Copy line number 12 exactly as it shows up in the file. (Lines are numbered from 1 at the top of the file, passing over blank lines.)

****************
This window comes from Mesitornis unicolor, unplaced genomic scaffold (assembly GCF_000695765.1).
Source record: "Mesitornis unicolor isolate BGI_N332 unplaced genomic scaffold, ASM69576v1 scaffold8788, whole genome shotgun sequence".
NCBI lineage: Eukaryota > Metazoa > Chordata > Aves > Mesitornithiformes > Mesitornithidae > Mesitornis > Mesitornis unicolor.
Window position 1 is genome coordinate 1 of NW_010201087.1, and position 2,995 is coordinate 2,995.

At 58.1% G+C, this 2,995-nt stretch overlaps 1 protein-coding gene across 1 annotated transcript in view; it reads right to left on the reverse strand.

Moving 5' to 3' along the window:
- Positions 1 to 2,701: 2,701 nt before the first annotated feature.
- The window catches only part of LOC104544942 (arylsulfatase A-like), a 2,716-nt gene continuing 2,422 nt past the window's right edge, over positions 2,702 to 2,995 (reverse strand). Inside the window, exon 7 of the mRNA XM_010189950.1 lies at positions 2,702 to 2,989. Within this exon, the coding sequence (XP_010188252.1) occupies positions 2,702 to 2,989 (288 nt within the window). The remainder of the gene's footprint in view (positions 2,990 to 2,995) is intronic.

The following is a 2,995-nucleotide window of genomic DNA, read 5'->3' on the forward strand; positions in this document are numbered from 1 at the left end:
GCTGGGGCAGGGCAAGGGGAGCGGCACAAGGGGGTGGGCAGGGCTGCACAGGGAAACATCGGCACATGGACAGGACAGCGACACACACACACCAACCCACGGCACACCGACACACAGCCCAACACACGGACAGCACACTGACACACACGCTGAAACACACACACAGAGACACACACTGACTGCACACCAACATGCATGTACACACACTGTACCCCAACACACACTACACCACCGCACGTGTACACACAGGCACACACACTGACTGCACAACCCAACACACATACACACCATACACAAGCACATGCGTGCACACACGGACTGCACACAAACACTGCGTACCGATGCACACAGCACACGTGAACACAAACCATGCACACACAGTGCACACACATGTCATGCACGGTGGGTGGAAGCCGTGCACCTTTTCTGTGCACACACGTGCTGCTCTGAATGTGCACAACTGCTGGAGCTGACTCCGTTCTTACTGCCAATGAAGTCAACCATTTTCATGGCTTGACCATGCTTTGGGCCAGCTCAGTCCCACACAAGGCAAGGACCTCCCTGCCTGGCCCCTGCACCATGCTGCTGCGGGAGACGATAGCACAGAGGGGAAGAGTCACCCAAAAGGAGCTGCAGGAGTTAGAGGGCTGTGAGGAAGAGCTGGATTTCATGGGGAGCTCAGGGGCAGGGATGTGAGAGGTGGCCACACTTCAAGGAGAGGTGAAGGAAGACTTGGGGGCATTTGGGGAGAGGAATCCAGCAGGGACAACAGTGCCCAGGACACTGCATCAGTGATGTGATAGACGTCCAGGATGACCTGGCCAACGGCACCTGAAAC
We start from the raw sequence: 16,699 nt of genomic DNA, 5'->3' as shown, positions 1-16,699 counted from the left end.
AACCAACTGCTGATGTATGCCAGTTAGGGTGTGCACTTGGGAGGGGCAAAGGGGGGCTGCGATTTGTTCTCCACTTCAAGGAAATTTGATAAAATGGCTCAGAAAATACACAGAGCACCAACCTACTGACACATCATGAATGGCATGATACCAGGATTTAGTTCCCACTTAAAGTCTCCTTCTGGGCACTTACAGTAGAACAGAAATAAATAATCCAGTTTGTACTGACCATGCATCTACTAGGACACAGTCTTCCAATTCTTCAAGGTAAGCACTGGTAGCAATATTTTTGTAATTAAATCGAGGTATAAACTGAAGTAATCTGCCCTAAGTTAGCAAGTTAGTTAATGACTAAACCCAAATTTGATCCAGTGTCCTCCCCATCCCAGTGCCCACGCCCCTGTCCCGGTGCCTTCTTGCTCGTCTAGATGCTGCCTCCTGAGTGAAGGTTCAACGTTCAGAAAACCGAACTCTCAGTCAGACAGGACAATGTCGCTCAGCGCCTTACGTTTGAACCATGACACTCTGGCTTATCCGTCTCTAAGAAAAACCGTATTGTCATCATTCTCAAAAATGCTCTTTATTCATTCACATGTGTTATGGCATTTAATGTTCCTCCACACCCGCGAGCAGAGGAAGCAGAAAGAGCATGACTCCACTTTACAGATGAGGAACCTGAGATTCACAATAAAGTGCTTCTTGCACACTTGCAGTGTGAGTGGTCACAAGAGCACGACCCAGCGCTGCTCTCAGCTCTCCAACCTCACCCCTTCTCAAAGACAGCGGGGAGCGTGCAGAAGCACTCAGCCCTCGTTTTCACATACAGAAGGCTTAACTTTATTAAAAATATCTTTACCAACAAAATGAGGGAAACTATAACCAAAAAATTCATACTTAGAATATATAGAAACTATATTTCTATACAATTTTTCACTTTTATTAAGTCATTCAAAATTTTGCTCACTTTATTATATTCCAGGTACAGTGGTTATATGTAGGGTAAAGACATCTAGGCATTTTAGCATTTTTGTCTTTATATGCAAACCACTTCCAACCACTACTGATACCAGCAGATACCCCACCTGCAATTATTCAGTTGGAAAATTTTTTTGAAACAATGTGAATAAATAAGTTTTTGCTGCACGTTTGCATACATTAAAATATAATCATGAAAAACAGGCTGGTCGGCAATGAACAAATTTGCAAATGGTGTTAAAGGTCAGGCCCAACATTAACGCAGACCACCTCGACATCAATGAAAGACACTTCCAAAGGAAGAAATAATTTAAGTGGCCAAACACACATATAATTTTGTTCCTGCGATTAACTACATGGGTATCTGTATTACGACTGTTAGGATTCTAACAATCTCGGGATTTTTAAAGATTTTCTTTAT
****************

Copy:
AACCAACTGCTGATGTATGCCAGTTAGGGTGTGCACTTGGGAGGGGCAAAGGGGGGCTGCGATTTGTTCTCCACTTCAAGGAAATTTGATAAAATGGCTCAGAAAATACACAGAGCACCAACCTACTGACACATCATGAATGGCATGATACCAGGATTTAGTTCCCACTTAAAGTCTCCTTCTGGGCACTTACAGTAGAACAGAAATAAATAATCCAGTTTGTACTGACCATGCATCTACTAGGACACAGTCTTCCAATTCTTCAAGGTAAGCACTGGTAGCAATATTTTTGTAATTAAATCGAGGTATAAACTGAAGTAATCTGCCCTAAGTTAGCAAGTTAGTTAATGACTAAACCCAAATTTGATCCAGTGTCCTCCCCATCCCAGTGCCCACGCCCCTGTCCCGGTGCCTTCTTGCTCGTCTAGATGCTGCCTCCTGAGTGAAGGTTCAACGTTCAGAAAACCGAACTCTCAGTCAGACAGGACAATGTCGCTCAGCGCCTTACGTTTGAACCATGACACTCTGGCTTATCCGTCTCTAAGAAAAACCGTATTGTCATCATTCTCAAAAATGCTCTTTATTCATTCACATGTGTTATGGCATTTAATGTTCCTCCACACCCGCGAGCAGAGGAAGCAGAAAGAGCATGACTCCACTTTACAGATGAGGAACCTGAGATTCACAATAAAGTGCTTCTTGCACACTTGCAGTGTGAGTGGTCACAAGAGCACGACCCAGCGCTGCTCTCAGCTCTCCAACCTCACCCCTTCTCAAAGACAGCGGGGAGCGTGCAGAAGCACTCAGCCCTCGTTTTCACATACAGAAGGCTTAACTTTATTAAAAATATCTTTACCAACAAAATGAGGGAAACTATAACCAAAAAATTCATACTTAGAATATATAGAAACTATATTTCTATACAATTTTTCACTTTTATTAAGTCATTCAAAATTTTGCTCACTTTATTATATTCCAGGTACAGTGGTTATATGTAGGGTAAAGACATCTAGGCATTTTAGCATTTTTGTCTTTATATGCAAACCACTTCCAACCACTACTGATACCAGCAGATACCCCACCTGCAATTATTCAGTTGGAAAATTTTTTTGAAACAATGTGAATAAATAAGTTTTTGCTGCACGTTTGCATACATTAAAATATAATCATGAAAAACAGGCTGGTCGGCAATGAACAAATTTGCAAATGGTGTTAAAGGTCAGGCCCAACATTAACGCAGACCACCTCGACATCAATGAAAGACACTTCCAAAGGAAGAAATAATTTAAGTGGCCAAACACACATATAATTTTGTTCCTGCGATTAACTACATGGGTATCTGTATTACGACTGTTAGGATTCTAACAATCTCGGGATTTTTAAAGATTTTCTTTAT